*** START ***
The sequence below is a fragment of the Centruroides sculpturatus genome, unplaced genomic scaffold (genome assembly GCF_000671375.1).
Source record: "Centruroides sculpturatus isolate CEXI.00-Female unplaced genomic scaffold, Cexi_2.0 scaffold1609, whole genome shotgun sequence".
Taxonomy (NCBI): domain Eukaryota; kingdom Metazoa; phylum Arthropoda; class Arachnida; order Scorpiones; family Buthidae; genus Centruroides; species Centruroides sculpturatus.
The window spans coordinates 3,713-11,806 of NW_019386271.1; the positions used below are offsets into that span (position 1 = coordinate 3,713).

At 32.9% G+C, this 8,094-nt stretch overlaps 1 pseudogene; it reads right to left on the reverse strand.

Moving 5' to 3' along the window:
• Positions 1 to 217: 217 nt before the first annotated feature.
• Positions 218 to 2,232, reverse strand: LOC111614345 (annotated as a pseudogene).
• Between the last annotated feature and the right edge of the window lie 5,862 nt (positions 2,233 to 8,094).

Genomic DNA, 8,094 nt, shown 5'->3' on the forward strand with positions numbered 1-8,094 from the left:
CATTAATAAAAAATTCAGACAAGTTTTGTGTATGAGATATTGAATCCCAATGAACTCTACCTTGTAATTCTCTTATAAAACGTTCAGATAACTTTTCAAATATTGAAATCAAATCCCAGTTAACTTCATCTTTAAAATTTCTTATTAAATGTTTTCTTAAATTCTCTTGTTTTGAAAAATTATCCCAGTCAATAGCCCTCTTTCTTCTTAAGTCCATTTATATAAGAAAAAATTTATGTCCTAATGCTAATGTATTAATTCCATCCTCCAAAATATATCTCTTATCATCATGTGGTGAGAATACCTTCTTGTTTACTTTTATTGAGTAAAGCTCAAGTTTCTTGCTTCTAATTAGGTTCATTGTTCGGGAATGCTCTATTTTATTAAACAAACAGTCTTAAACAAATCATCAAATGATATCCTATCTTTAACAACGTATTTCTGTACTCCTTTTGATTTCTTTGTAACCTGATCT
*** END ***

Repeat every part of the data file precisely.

The sequence below is a fragment of the Centruroides sculpturatus genome, unplaced genomic scaffold (genome assembly GCF_000671375.1).
Source record: "Centruroides sculpturatus isolate CEXI.00-Female unplaced genomic scaffold, Cexi_2.0 scaffold1609, whole genome shotgun sequence".
Taxonomy (NCBI): domain Eukaryota; kingdom Metazoa; phylum Arthropoda; class Arachnida; order Scorpiones; family Buthidae; genus Centruroides; species Centruroides sculpturatus.
The window spans coordinates 3,713-11,806 of NW_019386271.1; the positions used below are offsets into that span (position 1 = coordinate 3,713).

At 32.9% G+C, this 8,094-nt stretch overlaps 1 pseudogene; it reads right to left on the reverse strand.

Moving 5' to 3' along the window:
• Positions 1 to 217: 217 nt before the first annotated feature.
• Positions 218 to 2,232, reverse strand: LOC111614345 (annotated as a pseudogene).
• Between the last annotated feature and the right edge of the window lie 5,862 nt (positions 2,233 to 8,094).

Genomic DNA, 8,094 nt, shown 5'->3' on the forward strand with positions numbered 1-8,094 from the left:
CATTAATAAAAAATTCAGACAAGTTTTGTGTATGAGATATTGAATCCCAATGAACTCTACCTTGTAATTCTCTTATAAAACGTTCAGATAACTTTTCAAATATTGAAATCAAATCCCAGTTAACTTCATCTTTAAAATTTCTTATTAAATGTTTTCTTAAATTCTCTTGTTTTGAAAAATTATCCCAGTCAATAGCCCTCTTTCTTCTTAAGTCCATTTATATAAGAAAAAATTTATGTCCTAATGCTAATGTATTAATTCCATCCTCCAAAATATATCTCTTATCATCATGTGGTGAGAATACCTTCTTGTTTACTTTTATTGAGTAAAGCTCAAGTTTCTTGCTTCTAATTAGGTTCATTGTTCGGGAATGCTCTATTTTATTAAACAAACAGTCTTAAACAAATCATCAAATGATATCCTATCTTTAACAACGTATTTCTGTACTCCTTTTGATTTCTTTGTAACCTGATCT